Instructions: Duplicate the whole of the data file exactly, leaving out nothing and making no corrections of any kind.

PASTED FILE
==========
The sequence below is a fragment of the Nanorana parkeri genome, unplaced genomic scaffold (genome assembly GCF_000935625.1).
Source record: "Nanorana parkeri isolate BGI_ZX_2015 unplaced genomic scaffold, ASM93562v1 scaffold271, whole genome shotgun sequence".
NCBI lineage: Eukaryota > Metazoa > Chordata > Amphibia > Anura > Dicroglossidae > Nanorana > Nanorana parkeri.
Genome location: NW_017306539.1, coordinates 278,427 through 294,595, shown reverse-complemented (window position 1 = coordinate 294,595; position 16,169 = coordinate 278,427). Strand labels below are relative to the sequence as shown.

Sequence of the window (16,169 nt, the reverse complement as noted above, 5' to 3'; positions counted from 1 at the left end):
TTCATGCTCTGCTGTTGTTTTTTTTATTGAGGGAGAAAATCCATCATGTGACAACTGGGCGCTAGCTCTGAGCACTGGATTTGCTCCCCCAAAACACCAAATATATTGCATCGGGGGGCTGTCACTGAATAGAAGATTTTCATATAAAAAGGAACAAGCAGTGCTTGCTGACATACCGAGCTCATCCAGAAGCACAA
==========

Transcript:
The sequence below is a fragment of the Nanorana parkeri genome, unplaced genomic scaffold (genome assembly GCF_000935625.1).
Source record: "Nanorana parkeri isolate BGI_ZX_2015 unplaced genomic scaffold, ASM93562v1 scaffold271, whole genome shotgun sequence".
NCBI lineage: Eukaryota > Metazoa > Chordata > Amphibia > Anura > Dicroglossidae > Nanorana > Nanorana parkeri.
Genome location: NW_017306539.1, coordinates 278,427 through 294,595, shown reverse-complemented (window position 1 = coordinate 294,595; position 16,169 = coordinate 278,427). Strand labels below are relative to the sequence as shown.

Sequence of the window (16,169 nt, the reverse complement as noted above, 5' to 3'; positions counted from 1 at the left end):
TTCATGCTCTGCTGTTGTTTTTTTTATTGAGGGAGAAAATCCATCATGTGACAACTGGGCGCTAGCTCTGAGCACTGGATTTGCTCCCCCAAAACACCAAATATATTGCATCGGGGGGCTGTCACTGAATAGAAGATTTTCATATAAAAAGGAACAAGCAGTGCTTGCTGACATACCGAGCTCATCCAGAAGCACAA